Solving “No managed connections available within configured blocking timeout” error

This article discusses how to solve the error “No managed connections available within configured blocking timeout” which happens when you are not able to collect a Connection object from a WildFly Datasource.

Here is an example of this error, which can be found in the application server logs:

Caused by: javax.resource.ResourceException: IJ000453: Unable to get managed connection for java:jboss/datasource/PostgreDS
    at org.jboss.jca.core.connectionmanager.AbstractConnectionManager.getManagedConnection(
    at org.jboss.jca.core.connectionmanager.tx.TxConnectionManagerImpl.getManagedConnection(
    at org.jboss.jca.core.connectionmanager.AbstractConnectionManager.allocateConnection(
    at org.jboss.jca.adapters.jdbc.WrapperDataSource.getConnection(
    ... 51 more
Caused by: javax.resource.ResourceException: IJ000655: No managed connections available within configured blocking timeout (30000 [ms])
    at org.jboss.jca.core.connectionmanager.pool.mcp.SemaphoreArrayListManagedConnectionPool.getConnection(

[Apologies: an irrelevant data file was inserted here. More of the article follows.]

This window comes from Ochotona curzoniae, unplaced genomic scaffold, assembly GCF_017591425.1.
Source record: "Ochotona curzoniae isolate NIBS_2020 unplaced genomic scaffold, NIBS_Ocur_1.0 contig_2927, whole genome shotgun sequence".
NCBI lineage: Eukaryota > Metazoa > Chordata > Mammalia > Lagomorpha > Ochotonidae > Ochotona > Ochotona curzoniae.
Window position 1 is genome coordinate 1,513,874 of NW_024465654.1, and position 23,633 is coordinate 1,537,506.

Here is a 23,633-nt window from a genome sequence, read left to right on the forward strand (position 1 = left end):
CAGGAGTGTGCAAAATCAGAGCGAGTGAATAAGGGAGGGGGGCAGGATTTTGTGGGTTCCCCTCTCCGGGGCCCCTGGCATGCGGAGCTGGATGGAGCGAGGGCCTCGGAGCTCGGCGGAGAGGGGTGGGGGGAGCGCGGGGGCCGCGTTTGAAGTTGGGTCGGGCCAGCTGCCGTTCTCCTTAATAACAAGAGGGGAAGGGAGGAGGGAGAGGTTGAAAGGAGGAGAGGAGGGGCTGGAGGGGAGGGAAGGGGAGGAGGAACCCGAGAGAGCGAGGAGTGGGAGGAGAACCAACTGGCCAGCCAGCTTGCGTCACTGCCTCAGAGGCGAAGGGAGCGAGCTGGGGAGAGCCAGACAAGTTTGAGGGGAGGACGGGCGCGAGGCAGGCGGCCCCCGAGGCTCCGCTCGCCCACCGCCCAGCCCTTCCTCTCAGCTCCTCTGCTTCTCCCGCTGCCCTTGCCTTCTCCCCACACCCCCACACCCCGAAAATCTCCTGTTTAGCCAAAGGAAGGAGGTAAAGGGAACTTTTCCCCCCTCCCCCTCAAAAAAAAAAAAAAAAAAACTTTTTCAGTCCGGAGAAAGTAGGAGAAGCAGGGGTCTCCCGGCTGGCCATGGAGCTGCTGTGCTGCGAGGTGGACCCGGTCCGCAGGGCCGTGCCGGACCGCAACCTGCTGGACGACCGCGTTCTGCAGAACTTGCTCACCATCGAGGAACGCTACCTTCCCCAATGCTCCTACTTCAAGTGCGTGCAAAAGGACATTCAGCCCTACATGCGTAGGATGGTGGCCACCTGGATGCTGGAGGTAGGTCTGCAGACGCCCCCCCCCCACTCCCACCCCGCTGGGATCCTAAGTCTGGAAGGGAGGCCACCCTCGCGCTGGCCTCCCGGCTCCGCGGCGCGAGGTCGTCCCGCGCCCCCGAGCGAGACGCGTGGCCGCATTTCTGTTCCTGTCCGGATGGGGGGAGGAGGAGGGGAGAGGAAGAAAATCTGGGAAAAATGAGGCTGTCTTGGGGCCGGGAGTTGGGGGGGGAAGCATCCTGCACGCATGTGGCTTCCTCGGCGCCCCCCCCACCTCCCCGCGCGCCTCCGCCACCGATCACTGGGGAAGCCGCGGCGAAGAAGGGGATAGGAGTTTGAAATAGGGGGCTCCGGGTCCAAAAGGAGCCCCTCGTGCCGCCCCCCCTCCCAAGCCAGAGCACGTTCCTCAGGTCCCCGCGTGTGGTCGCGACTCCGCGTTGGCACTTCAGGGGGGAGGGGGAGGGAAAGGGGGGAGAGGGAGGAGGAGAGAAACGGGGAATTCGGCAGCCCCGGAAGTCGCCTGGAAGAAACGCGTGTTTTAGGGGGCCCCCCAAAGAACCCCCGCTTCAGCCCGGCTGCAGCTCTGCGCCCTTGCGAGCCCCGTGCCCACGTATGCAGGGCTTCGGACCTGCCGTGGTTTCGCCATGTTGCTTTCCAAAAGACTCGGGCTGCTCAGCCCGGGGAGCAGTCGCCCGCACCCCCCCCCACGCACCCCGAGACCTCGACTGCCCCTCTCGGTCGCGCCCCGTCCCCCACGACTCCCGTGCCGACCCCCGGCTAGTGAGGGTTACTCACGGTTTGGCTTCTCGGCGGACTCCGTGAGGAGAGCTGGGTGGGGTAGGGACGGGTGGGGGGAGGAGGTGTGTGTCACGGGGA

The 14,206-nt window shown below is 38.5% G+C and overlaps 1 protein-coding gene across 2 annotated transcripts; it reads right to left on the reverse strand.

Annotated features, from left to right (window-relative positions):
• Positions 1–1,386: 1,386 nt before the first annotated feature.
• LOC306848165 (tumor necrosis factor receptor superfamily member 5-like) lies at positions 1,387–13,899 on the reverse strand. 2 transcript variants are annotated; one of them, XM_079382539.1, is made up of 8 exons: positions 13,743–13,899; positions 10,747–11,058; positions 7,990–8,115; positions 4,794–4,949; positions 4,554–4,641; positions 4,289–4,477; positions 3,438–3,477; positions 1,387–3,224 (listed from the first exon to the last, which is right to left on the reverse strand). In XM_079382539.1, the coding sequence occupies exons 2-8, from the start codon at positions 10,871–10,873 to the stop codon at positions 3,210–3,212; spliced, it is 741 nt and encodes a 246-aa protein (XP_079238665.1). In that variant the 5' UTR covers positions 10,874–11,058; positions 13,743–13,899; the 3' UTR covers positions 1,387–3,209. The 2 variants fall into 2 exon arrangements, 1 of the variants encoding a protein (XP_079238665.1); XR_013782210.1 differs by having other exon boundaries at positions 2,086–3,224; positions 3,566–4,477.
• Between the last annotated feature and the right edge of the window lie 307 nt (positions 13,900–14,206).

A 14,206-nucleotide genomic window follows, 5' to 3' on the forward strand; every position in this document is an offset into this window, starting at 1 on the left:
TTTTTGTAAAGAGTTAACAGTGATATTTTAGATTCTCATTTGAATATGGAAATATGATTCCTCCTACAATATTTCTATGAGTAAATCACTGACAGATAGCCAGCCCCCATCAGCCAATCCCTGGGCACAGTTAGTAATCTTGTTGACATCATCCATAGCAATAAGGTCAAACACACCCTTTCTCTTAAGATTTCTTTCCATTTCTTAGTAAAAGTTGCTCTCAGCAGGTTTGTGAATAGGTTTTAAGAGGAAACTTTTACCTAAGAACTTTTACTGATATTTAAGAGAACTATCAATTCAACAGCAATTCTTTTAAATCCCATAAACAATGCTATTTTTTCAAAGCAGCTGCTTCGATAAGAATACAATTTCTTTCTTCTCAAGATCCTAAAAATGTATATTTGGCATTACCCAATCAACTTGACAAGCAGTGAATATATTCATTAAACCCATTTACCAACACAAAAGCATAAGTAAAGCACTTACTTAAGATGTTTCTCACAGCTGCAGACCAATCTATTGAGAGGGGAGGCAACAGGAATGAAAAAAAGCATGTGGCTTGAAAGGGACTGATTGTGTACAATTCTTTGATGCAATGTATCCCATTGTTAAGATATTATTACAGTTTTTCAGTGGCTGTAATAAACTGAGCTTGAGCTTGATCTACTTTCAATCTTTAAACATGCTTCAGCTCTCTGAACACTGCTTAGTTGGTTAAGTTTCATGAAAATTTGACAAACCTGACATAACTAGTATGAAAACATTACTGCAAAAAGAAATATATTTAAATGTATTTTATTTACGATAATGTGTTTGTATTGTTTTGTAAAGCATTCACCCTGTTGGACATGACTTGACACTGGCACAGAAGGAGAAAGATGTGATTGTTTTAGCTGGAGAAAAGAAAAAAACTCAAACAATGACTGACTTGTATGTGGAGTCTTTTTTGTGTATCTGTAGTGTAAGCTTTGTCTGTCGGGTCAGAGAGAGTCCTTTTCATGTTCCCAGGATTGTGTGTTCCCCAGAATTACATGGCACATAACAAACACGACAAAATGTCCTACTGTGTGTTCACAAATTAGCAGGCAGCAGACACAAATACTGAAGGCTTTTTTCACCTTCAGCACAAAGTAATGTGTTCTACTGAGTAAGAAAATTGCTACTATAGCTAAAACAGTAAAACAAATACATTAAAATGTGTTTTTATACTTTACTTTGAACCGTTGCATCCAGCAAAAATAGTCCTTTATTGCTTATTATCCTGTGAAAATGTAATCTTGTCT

at org.jboss.jca.core.connectionmanager.pool.AbstractPool.getTransactionNewConnection(
    at org.jboss.jca.core.connectionmanager.pool.AbstractPool.getConnection(
    at org.jboss.jca.core.connectionmanager.AbstractConnectionManager.getManagedConnection(

    The datasource connection pool has not been tuned (e.g. max-pool-size and blocking-timeout-millis) correctly for the maximum load on the application.
    The application is leaking connections because it is not closing them and thereby returning them to the pool.
    Threads with connections to the database are hanging and holding on to the connections or slow performance (e.g. due to CPU or memory usage issues) may delay (otherwise rapid) return of connections by worker threads and lead to pool exhaustion.

There can be several reasons why you are not able to collect a Datasource object:

1) Your application is is not properly closing connections so there is a Connection leak which needs to be identified in your applications.


2) Your datasource might not be tuned for the required load.


  • Configure an appropriate value for max-pool-size and blocking-timeout-millis. Again, check the article WildFly Connection Pool configuration to find how to monitor the Datasource to find out the optimal values for max-pool-size and blocking-timeout-millis.

3) Your Database connection or SQL Statements are the bottleneck. Verify which statements are taking most of the time using your vendor’s SQL statements.

For example, MySQL provides a number of built-in tools to check the long running transaction. First of all, SHOW PROCESSLIST or SHOW FULL PROCESSLIST commands can expose the running queries in real-time.